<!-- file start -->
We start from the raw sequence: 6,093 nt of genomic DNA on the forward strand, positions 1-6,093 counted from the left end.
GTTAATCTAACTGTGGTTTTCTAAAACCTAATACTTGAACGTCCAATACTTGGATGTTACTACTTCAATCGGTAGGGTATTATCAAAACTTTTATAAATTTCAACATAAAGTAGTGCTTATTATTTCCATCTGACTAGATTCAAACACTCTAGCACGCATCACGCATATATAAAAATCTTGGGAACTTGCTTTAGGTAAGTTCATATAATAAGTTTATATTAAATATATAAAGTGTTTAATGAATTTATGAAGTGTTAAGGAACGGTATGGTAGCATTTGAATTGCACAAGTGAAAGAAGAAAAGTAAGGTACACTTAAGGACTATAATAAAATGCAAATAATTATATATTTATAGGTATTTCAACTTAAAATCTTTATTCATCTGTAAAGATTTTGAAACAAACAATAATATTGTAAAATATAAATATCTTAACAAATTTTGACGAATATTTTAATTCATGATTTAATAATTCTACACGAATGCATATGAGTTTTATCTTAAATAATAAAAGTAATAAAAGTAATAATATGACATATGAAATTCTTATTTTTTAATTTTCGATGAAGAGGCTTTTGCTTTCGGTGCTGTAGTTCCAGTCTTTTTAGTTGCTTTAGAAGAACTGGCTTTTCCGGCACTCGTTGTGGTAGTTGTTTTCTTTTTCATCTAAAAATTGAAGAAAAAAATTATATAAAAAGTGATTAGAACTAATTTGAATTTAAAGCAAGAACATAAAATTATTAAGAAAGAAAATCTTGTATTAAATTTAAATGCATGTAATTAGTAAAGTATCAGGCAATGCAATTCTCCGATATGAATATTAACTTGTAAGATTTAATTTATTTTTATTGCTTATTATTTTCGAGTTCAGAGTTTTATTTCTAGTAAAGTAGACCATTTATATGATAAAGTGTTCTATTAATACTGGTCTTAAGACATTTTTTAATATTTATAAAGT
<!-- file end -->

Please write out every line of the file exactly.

We start from the raw sequence: 6,093 nt of genomic DNA on the forward strand, positions 1-6,093 counted from the left end.
GTTAATCTAACTGTGGTTTTCTAAAACCTAATACTTGAACGTCCAATACTTGGATGTTACTACTTCAATCGGTAGGGTATTATCAAAACTTTTATAAATTTCAACATAAAGTAGTGCTTATTATTTCCATCTGACTAGATTCAAACACTCTAGCACGCATCACGCATATATAAAAATCTTGGGAACTTGCTTTAGGTAAGTTCATATAATAAGTTTATATTAAATATATAAAGTGTTTAATGAATTTATGAAGTGTTAAGGAACGGTATGGTAGCATTTGAATTGCACAAGTGAAAGAAGAAAAGTAAGGTACACTTAAGGACTATAATAAAATGCAAATAATTATATATTTATAGGTATTTCAACTTAAAATCTTTATTCATCTGTAAAGATTTTGAAACAAACAATAATATTGTAAAATATAAATATCTTAACAAATTTTGACGAATATTTTAATTCATGATTTAATAATTCTACACGAATGCATATGAGTTTTATCTTAAATAATAAAAGTAATAAAAGTAATAATATGACATATGAAATTCTTATTTTTTAATTTTCGATGAAGAGGCTTTTGCTTTCGGTGCTGTAGTTCCAGTCTTTTTAGTTGCTTTAGAAGAACTGGCTTTTCCGGCACTCGTTGTGGTAGTTGTTTTCTTTTTCATCTAAAAATTGAAGAAAAAAATTATATAAAAAGTGATTAGAACTAATTTGAATTTAAAGCAAGAACATAAAATTATTAAGAAAGAAAATCTTGTATTAAATTTAAATGCATGTAATTAGTAAAGTATCAGGCAATGCAATTCTCCGATATGAATATTAACTTGTAAGATTTAATTTATTTTTATTGCTTATTATTTTCGAGTTCAGAGTTTTATTTCTAGTAAAGTAGACCATTTATATGATAAAGTGTTCTATTAATACTGGTCTTAAGACATTTTTTAATATTTATAAAGT